The Workhorse

The Medium-Sized Telescope (MST) is called the CTAO’s “workhorse” because it will be responsible for covering a large portion of the Observatory’s energy range by detecting the mid-range energy gamma rays that are relatively more frequent and easier to capture than the lower and higher end of the CTAO’s energy range. That’s one of the reasons they will be located on both sites.

The Design

The MST is a modified version of the Davies-Cotton design. This design, which was originally created to collect solar radiation, has been used by CTAO predecessors HEGRA, H.E.S.S. and VERITAS.

The Reflector

The MST will have 86 hexagonal-shaped mirrors that are aligned with an active mirror control assembly to create a uniform reflector of about 12 metres in diameter. A reflective surface of 88 m2 collects and focuses the Cherenkov light into the camera, where the light can be digitised and processed. 

The Cameras

Two camera designs will be used for the MSTs: NectarCAM for the CTAO-North site and FlashCam for the CTAO-South site. The MST cameras will use Photomultiplier Tubes (PMTs) and have a large field of view of about 8 degrees, enabling observation of gamma-ray sources that may be concentrated in one area of the sky or widely spread apart.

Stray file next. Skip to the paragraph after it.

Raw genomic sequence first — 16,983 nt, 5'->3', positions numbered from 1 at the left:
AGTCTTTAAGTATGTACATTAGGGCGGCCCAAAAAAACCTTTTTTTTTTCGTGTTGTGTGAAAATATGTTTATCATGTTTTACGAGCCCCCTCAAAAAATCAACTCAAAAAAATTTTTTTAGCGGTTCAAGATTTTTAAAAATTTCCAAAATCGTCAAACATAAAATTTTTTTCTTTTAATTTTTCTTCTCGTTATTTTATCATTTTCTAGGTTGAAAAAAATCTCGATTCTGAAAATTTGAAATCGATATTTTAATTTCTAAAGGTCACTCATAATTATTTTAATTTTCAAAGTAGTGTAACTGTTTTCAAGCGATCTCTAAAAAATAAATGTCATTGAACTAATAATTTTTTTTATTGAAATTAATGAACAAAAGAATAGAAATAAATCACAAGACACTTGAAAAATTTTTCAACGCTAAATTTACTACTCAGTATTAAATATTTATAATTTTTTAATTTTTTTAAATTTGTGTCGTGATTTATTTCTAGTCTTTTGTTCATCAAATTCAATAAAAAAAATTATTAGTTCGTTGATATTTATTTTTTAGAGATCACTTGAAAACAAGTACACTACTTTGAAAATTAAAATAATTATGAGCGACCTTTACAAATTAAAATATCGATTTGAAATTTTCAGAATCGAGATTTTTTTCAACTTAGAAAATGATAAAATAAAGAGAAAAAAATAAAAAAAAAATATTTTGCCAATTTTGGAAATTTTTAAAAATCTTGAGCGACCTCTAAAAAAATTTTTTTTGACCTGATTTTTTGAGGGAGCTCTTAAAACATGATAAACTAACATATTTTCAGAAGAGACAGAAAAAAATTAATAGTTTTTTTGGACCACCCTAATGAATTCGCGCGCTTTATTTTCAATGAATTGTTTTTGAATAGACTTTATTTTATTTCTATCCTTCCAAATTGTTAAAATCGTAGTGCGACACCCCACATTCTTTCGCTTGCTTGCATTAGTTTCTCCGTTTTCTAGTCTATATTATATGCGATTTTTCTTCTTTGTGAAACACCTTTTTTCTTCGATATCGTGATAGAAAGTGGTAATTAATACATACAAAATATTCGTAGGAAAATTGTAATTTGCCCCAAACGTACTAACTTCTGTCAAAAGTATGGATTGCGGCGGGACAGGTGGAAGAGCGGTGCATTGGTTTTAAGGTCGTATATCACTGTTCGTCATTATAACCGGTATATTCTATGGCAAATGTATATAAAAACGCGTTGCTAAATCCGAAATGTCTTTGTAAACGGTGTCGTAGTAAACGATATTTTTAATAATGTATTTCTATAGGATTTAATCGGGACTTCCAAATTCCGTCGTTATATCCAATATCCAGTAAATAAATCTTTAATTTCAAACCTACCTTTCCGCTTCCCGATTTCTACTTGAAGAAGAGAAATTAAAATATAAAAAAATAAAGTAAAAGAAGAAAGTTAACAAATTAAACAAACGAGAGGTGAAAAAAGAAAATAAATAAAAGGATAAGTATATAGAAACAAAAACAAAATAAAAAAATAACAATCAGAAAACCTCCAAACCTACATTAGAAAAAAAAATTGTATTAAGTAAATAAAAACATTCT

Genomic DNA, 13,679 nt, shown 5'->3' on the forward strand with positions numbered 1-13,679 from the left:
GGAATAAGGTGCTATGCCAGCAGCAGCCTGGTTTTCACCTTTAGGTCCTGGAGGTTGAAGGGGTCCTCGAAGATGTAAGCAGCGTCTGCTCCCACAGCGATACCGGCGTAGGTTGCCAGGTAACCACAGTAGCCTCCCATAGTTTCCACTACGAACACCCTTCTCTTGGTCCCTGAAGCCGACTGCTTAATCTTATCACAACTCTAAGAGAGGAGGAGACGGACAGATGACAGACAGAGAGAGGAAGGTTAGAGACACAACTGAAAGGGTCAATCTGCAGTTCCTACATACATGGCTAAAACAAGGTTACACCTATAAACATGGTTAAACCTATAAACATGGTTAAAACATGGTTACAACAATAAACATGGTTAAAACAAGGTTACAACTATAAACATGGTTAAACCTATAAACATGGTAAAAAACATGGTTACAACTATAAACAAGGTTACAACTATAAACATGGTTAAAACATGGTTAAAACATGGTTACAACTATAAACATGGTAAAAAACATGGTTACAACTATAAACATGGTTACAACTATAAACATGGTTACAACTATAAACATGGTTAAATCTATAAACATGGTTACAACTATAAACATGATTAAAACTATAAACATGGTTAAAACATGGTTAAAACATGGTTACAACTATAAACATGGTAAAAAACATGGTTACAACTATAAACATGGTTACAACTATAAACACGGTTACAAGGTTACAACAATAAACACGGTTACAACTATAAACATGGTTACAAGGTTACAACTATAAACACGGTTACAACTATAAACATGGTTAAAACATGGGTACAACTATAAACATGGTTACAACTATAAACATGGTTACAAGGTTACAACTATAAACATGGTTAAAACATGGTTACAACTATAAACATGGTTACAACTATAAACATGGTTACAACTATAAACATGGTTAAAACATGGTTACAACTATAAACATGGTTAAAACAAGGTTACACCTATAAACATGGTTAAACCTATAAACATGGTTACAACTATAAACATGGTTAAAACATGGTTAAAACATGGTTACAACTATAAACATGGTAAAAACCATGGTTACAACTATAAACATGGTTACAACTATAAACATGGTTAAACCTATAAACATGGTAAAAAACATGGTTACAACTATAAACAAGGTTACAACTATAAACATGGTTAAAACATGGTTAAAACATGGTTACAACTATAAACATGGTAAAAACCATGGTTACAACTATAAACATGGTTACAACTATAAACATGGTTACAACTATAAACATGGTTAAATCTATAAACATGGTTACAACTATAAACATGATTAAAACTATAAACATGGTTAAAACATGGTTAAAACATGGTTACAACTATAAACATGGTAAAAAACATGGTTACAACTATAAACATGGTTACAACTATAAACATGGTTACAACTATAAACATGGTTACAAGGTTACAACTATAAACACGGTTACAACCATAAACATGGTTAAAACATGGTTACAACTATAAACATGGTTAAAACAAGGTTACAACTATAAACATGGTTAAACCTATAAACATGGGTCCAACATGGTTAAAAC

MST Rendering (Credit: Gabriel Pérez Díaz, IAC)

The MST Prototype

An MST prototype operated in Berlin between 2012 and 2020 to validate the design of the individual components, test the interfaces between the mating assemblies and to define the assembly process of the product. Extended test campaigns with FlashCam and NectarCAM prototypes were performed on the telescope during this period in order to verify their interfaces and overall integrity. 

The MST Collaboration

The Medium-Sized Telescope (MST) is being built by an international collaboration of institutes and universities from Austria, Brazil, France, Germany, Italy, Poland, Spain and Switzerland. 


A dual-mirrored version of the MST, the Schwarzschild-Couder Telescope (SCT), is proposed as an alternative type of medium telescope. The SCT’s two-mirror optical system is designed to better focus the light for greater imaging detail and improved detection of faint sources. In collaboration with the SST and MST groups and institutes in Germany, Italy, Japan and Mexico, institutes in the United States have been the pioneers of the SCT design since 2006.

Credit: Deivid Ribeiro, Columbia University

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